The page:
One small Utah town is encouraging investors to give their biggest eyesore a sustainability-focused facelift. The city of Spanish Fork, Utah, has announced that a 4.7-megawatt solar project has finished construction on what was previously a 27-acre landfill. This came from a collaboration between the state’s Municipal Power Agency and energy provider Prometheus Power.
While the Spanish Fork project isn’t the first of its kind in Utah, the facility boasts the largest capacity state-wide, providing enough energy to power 3,000 homes annually.
Due to state regulations that forbid penetration below the surface of the landfill, Prometheus partnered with Northern States Metals division Solar FlexRack to create an above-ground design called Cast In Place. This technology gets around the need for installing a large underground foundation by utilizing a series of wide concrete blocks for two-level support. In addition to creating 50 new local jobs, the project will also bring increased savings for local consumers, says Solar FlexRack executive vice president of sales and marketing Steve Daniel.
Around the country, various landfills, abandoned mines, and otherwise contaminated areas are finding a new purpose as power sources for a sustainable future. Much of this is due to government initiatives, the most prominent being the Environmental Protection Agency’s (EPA) RE-Powering America’s Land’ program.
Although the EPA’s involvement in the financial side of these developments is relatively limited, the impact made by the agency is primarily information and education-based, with the EPA providing much of the research. All across the country, spots of contaminated land ripe for the deployment of adaptable solar infrastructure technologies like those at Solar FlexRack are identified. Beyond the typical mines and landfills, these lands are often types of plots listed as subject to intervention under the Resource Conservation and Recovery Act, which can also include things like brownfields and highly polluted superfund sites. From there, information is spread through a vast network, including local and state municipalities, community leaders, industry figures, and developers.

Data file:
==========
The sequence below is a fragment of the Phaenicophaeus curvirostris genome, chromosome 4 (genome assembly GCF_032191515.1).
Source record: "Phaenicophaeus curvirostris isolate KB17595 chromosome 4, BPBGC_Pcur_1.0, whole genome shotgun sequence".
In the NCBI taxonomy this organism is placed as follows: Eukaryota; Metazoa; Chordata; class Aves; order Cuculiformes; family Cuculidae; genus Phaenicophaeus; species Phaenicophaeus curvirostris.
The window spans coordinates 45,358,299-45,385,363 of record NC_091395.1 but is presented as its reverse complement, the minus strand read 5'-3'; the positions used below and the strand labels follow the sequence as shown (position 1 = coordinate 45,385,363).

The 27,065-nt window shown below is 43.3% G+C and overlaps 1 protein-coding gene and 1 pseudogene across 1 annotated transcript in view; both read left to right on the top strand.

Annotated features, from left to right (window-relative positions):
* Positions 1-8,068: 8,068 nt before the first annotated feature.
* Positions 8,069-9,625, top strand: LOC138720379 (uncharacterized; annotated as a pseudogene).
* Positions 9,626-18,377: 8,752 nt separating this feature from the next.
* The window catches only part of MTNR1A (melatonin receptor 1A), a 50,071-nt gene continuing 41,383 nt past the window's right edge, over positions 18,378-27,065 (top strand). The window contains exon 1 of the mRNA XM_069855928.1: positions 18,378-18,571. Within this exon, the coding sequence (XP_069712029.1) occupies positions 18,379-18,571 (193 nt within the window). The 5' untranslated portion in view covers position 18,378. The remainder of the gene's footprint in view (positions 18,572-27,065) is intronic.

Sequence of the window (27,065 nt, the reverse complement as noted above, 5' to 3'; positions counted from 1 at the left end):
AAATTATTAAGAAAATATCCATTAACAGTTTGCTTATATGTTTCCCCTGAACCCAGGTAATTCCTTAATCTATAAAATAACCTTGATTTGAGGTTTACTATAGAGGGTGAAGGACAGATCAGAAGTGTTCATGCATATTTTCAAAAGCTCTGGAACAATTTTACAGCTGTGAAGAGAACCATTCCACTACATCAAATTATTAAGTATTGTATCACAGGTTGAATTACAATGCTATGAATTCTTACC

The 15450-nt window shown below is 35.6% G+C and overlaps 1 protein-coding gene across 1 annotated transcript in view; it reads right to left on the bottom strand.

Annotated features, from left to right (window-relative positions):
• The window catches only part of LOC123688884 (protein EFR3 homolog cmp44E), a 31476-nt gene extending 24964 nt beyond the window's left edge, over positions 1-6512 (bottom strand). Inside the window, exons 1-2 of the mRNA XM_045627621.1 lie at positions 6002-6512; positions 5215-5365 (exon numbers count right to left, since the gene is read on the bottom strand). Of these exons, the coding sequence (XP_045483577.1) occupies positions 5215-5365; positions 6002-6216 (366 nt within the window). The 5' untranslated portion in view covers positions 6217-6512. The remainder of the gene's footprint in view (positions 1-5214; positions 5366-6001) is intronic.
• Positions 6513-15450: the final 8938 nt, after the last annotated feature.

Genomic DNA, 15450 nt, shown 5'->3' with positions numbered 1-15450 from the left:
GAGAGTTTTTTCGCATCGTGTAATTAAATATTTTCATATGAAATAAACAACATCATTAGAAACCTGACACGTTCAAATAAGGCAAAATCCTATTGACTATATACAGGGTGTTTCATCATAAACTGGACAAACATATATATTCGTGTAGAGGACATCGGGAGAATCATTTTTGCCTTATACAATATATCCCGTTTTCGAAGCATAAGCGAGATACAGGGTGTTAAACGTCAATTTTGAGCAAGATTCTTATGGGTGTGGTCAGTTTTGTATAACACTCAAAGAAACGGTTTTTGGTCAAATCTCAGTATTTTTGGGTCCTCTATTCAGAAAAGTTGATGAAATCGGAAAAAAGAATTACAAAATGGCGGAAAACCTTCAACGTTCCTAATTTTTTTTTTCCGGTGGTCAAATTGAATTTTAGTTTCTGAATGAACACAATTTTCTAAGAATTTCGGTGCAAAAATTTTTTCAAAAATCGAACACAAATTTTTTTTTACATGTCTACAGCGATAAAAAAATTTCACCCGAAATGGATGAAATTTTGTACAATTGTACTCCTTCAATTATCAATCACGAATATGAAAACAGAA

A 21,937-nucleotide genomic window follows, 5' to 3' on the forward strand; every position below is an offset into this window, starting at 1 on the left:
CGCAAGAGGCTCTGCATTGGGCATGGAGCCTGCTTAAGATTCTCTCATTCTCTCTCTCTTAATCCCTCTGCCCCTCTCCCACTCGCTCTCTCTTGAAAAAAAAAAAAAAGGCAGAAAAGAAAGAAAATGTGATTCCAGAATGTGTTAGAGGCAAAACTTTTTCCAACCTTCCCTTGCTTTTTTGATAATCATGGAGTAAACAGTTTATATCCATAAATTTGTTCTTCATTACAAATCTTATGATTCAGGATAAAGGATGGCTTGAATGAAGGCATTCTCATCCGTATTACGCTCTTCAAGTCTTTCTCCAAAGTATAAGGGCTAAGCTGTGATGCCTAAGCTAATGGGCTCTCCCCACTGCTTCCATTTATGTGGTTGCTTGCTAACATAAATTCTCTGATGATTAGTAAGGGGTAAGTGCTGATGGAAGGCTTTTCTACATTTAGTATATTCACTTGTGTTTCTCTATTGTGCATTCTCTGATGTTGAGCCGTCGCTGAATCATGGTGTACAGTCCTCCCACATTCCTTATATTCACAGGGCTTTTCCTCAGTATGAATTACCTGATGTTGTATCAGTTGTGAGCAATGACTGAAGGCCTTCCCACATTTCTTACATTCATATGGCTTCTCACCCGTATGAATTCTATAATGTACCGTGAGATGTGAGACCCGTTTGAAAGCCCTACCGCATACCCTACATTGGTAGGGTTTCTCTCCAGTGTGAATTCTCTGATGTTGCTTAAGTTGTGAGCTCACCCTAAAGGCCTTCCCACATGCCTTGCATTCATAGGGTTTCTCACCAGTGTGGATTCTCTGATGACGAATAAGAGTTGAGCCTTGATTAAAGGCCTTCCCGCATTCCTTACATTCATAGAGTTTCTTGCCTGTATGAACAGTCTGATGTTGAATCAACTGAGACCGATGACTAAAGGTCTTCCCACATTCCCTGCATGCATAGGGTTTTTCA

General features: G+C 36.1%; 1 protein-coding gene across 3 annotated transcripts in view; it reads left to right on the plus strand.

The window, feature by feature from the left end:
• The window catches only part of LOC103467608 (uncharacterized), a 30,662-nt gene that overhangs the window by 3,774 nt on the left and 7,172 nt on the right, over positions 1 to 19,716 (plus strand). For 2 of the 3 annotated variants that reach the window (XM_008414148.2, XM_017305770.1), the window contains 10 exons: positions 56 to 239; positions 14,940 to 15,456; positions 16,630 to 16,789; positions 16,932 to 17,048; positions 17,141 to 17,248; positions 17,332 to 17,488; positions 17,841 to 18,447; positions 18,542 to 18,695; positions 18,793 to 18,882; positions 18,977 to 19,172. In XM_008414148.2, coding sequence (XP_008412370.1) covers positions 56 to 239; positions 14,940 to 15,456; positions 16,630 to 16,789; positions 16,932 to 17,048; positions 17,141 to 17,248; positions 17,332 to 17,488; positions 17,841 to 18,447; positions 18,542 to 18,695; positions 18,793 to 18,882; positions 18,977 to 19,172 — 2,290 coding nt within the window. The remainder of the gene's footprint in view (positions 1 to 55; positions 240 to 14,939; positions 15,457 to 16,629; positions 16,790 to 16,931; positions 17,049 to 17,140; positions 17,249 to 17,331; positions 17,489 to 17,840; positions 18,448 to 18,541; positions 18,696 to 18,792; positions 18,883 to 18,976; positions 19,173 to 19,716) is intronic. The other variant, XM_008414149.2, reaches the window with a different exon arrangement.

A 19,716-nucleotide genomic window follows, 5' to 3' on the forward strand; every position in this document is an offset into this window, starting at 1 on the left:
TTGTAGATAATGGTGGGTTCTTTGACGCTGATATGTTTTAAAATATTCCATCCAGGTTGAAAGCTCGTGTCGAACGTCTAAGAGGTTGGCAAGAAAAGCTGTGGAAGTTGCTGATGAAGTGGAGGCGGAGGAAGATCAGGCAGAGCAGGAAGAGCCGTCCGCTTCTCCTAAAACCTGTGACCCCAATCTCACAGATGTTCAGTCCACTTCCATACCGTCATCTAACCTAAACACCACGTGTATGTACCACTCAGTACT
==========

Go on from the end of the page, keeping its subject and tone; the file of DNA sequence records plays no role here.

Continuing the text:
Around half of all projects are in Massachusetts, New York, and Wyoming, and there are still plenty of inspiring stories across the United States.
One success story is at the Apache Powder site in Arizona. The area was previously home to an explosives and chemical manufacturing facility and was identified as a superfund site needing serious intervention due to extreme pollution levels. Since then, a small dual solar and wind system has been installed, providing 1.4 kilowatts of power to the area. While 1.4 kilowatts isn’t substantial, the impact is in reducing cleanup costs – the installation lowered the estimated cleanup funding from $25 million to $2.5 million.
In Indianapolis, the former 43-acre site of Reilly Tar & Chemical is now a 10.8-megawatt Maywood Solar Farm. Formerly a government superfund site, the project boasts a carbon reduction equivalent of over 13,000 metric tons annually. The initiative also represents an economic investment of $4 – $6 million and created 75 – 100 new jobs.